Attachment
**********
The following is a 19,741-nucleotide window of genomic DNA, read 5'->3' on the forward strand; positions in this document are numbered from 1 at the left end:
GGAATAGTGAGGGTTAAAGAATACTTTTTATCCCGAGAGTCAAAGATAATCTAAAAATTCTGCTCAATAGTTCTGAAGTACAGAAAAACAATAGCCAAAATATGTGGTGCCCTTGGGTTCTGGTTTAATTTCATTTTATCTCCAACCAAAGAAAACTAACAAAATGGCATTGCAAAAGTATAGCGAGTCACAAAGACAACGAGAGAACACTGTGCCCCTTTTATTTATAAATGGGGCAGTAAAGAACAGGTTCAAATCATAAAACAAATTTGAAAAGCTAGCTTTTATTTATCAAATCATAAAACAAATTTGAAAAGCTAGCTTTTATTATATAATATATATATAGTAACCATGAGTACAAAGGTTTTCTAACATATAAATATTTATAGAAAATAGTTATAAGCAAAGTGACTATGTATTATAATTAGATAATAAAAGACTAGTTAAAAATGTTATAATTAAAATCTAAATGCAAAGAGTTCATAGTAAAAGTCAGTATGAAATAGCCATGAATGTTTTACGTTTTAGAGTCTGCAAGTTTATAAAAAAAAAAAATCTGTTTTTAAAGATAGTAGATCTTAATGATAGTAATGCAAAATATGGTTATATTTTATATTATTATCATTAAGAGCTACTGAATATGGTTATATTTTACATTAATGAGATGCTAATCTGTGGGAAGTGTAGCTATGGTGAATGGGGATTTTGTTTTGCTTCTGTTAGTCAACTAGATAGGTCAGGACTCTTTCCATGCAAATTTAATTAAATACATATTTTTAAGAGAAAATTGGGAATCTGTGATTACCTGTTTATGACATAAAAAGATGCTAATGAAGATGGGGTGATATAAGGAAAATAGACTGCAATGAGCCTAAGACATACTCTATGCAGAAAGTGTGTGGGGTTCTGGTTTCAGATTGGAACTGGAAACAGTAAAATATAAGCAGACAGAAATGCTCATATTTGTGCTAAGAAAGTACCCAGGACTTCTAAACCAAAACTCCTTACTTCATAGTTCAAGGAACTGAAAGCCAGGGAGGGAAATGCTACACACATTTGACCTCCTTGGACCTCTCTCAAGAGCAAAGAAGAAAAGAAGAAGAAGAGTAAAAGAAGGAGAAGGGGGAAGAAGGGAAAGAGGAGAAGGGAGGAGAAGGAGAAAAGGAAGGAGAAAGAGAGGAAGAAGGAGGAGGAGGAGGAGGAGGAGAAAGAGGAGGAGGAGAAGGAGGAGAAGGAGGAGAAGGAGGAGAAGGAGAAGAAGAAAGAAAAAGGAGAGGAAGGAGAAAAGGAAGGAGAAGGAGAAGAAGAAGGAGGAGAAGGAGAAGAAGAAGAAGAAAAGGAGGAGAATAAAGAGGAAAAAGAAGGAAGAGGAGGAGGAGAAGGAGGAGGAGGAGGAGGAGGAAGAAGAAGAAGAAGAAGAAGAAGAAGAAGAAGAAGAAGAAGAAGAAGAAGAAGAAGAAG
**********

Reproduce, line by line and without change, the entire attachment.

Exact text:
The following is a 19,741-nucleotide window of genomic DNA, read 5'->3' on the forward strand; positions in this document are numbered from 1 at the left end:
GGAATAGTGAGGGTTAAAGAATACTTTTTATCCCGAGAGTCAAAGATAATCTAAAAATTCTGCTCAATAGTTCTGAAGTACAGAAAAACAATAGCCAAAATATGTGGTGCCCTTGGGTTCTGGTTTAATTTCATTTTATCTCCAACCAAAGAAAACTAACAAAATGGCATTGCAAAAGTATAGCGAGTCACAAAGACAACGAGAGAACACTGTGCCCCTTTTATTTATAAATGGGGCAGTAAAGAACAGGTTCAAATCATAAAACAAATTTGAAAAGCTAGCTTTTATTTATCAAATCATAAAACAAATTTGAAAAGCTAGCTTTTATTATATAATATATATATAGTAACCATGAGTACAAAGGTTTTCTAACATATAAATATTTATAGAAAATAGTTATAAGCAAAGTGACTATGTATTATAATTAGATAATAAAAGACTAGTTAAAAATGTTATAATTAAAATCTAAATGCAAAGAGTTCATAGTAAAAGTCAGTATGAAATAGCCATGAATGTTTTACGTTTTAGAGTCTGCAAGTTTATAAAAAAAAAAAATCTGTTTTTAAAGATAGTAGATCTTAATGATAGTAATGCAAAATATGGTTATATTTTATATTATTATCATTAAGAGCTACTGAATATGGTTATATTTTACATTAATGAGATGCTAATCTGTGGGAAGTGTAGCTATGGTGAATGGGGATTTTGTTTTGCTTCTGTTAGTCAACTAGATAGGTCAGGACTCTTTCCATGCAAATTTAATTAAATACATATTTTTAAGAGAAAATTGGGAATCTGTGATTACCTGTTTATGACATAAAAAGATGCTAATGAAGATGGGGTGATATAAGGAAAATAGACTGCAATGAGCCTAAGACATACTCTATGCAGAAAGTGTGTGGGGTTCTGGTTTCAGATTGGAACTGGAAACAGTAAAATATAAGCAGACAGAAATGCTCATATTTGTGCTAAGAAAGTACCCAGGACTTCTAAACCAAAACTCCTTACTTCATAGTTCAAGGAACTGAAAGCCAGGGAGGGAAATGCTACACACATTTGACCTCCTTGGACCTCTCTCAAGAGCAAAGAAGAAAAGAAGAAGAAGAGTAAAAGAAGGAGAAGGGGGAAGAAGGGAAAGAGGAGAAGGGAGGAGAAGGAGAAAAGGAAGGAGAAAGAGAGGAAGAAGGAGGAGGAGGAGGAGGAGGAGAAAGAGGAGGAGGAGAAGGAGGAGAAGGAGGAGAAGGAGGAGAAGGAGAAGAAGAAAGAAAAAGGAGAGGAAGGAGAAAAGGAAGGAGAAGGAGAAGAAGAAGGAGGAGAAGGAGAAGAAGAAGAAGAAAAGGAGGAGAATAAAGAGGAAAAAGAAGGAAGAGGAGGAGGAGAAGGAGGAGGAGGAGGAGGAGGAAGAAGAAGAAGAAGAAGAAGAAGAAGAAGAAGAAGAAGAAGAAGAAGAAGAAGAAGAAG